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Are you looking for a midrange disc to add to your bag? Something you can throw off the tee or from the fairway? Something maneuverable that will hold any line you put on it?
Well Discraft has nearly a dozen options to choose from, covering the spectrum from overstable to understable, faster to slower, beaded or unbeaded.
The focus of this article is two specific Discraft midranges, the Discraft Comet vs. Buzzz.
The Buzzz is one of Discraft’s most popular discs, comes in several varieties, and can be found in the bag of no less than Paul McBeth.
But the Comet has been getting a lot of attention lately, and Michael Johansen’s successful use of this disc in the pro circuit has only added to the hype. So at the end of the day, which disc should you bag?
Let’s take a look at how that Comet and the Buzzz stack up.
Not all Buzzzes are created equal
Before we get into the direct comparison of the Buzzz and the Comet, we should be clear which Buzzz we are talking about.
With a turn of -1, the classic Buzzz is significantly more stable than the Comet, which has a turn rated at -2.
And the Buzzz OS, the most overstable disc in the Buzzz lineup, has a turn of 0 and has very little in common with the Comet.
So if you’re looking for a more stable midrange disc you may want to consider one of these discs instead.
Paul McBeth provides this great rundown of many of Discraft’s midrange discs.
However, there is one version of the Buzzz that is very similar to the Comet in many aspects, and that is the SS.
Both the Buzzz SS and the Comet have a turn of -2, as well as comparable speed ratings and similar functionality.
For this reason we’ve decided to focus the majority of this article on a comparison of the Discraft Comet and the Buzzz SS.
Speed, Glide and Feel
As we mentioned above, the Buzzz SS and the Comet have identical turn ratings of -2.
This means that both discs will fly very straight and will hold any angle you throw them on.
The only exception to this is fade; both discs are rated with a fade of 1 and will drop off reliably in the last few feet of a throw.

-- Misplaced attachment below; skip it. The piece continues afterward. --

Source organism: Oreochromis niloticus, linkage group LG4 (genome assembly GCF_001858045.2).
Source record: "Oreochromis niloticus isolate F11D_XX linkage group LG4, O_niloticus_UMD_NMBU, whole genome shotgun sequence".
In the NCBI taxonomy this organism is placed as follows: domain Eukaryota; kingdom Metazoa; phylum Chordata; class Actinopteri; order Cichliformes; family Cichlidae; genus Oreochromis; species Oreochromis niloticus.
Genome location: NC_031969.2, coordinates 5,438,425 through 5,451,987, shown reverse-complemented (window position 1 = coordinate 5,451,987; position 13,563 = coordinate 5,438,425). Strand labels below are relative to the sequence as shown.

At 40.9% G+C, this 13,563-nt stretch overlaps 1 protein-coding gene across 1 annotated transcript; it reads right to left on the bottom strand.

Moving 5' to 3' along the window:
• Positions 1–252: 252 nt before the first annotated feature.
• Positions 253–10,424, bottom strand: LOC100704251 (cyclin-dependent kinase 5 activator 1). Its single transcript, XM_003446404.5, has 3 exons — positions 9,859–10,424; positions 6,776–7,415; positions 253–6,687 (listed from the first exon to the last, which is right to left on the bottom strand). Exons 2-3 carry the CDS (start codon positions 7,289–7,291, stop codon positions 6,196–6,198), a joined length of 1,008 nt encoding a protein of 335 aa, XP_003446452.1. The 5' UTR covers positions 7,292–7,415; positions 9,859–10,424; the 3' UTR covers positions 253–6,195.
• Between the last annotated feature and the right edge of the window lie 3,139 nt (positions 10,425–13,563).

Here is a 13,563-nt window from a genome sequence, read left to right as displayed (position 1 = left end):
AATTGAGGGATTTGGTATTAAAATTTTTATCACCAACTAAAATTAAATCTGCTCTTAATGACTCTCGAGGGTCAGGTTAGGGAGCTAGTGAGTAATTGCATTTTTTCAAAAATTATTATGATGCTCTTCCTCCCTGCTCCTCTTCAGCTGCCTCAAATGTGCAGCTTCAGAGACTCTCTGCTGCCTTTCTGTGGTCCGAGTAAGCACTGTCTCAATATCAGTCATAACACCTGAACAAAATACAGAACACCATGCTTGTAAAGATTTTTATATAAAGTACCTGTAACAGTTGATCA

So what separates these two discs?
The first difference is speed.
The Buzzz SS can handle a bit more speed than the Comet can, so this may make the SS preferable for players who like to throw their midrange discs hard, or players with higher arm-speed in general.
Conversely, the Comet has more glide than the SS, making it more suitable for players looking to gain some extra distance or for players with naturally lower arm-speed.
But these differences are fairly subtle, and in terms flight and performance the SS and the Comet are very similar discs.
The biggest difference between them comes down to feel. For players used to other discs in the Buzzz series, the SS should feel comfortable and familiar.
This is a classic beadless midrange disc, despite a small difference in feel as compared to the standard Buzzz.
The Comet on the other hand has a very unusual feel, which players seem to either love or hate.
The rim on the Comet is fairly narrow and beaded, and the overall diameter of the disc is larger than that of the SS.
The Comet is especially suited to short touchy shots or wooded holes, and it’s been on these holes that pro MJ has used the Comet with great results.
The SS may be better suited to slightly longer shots, and is especially good for players who have already used other models of the Buzzz and like the way it feels.
So at the end of the day, what makes the difference between these two discs, beyond a touch more speed for the SS, a touch more glide for the Comet, is a significantly different feel that these two discs have.
You can view the Discraft ESP Buzzz SS Midrange Golf Disc at Amazon to learn more about how it might work for you.
For more information, you can view the Discraft Comet Elite Z Golf Disc at Amazon.
Discraft Comet vs Buzzz SS: Which is right for you?
So which of these two midrange discs should you go with? Let’s take a minute to sum up the numbers on each of them.
With the Comet, you’ll get a speed rating of 4, a glide of 5, a turn of -2 and a fade of 1.
With the Buzzz SS, you’ll get a slightly higher speed rating of 5, a slightly lower glide rating of 4, and identical turn and fade, -2 and 1 respectively.
But as we said before, what really sets these discs apart is how they feel in your hand and on the release.
With top-level pros endorsing both of these discs, it’s clear that either one would be a great option for your own game.
Your best bet is to try throwing both to decide which disc feels best for you!
Featured image credit: DepositPhotos.com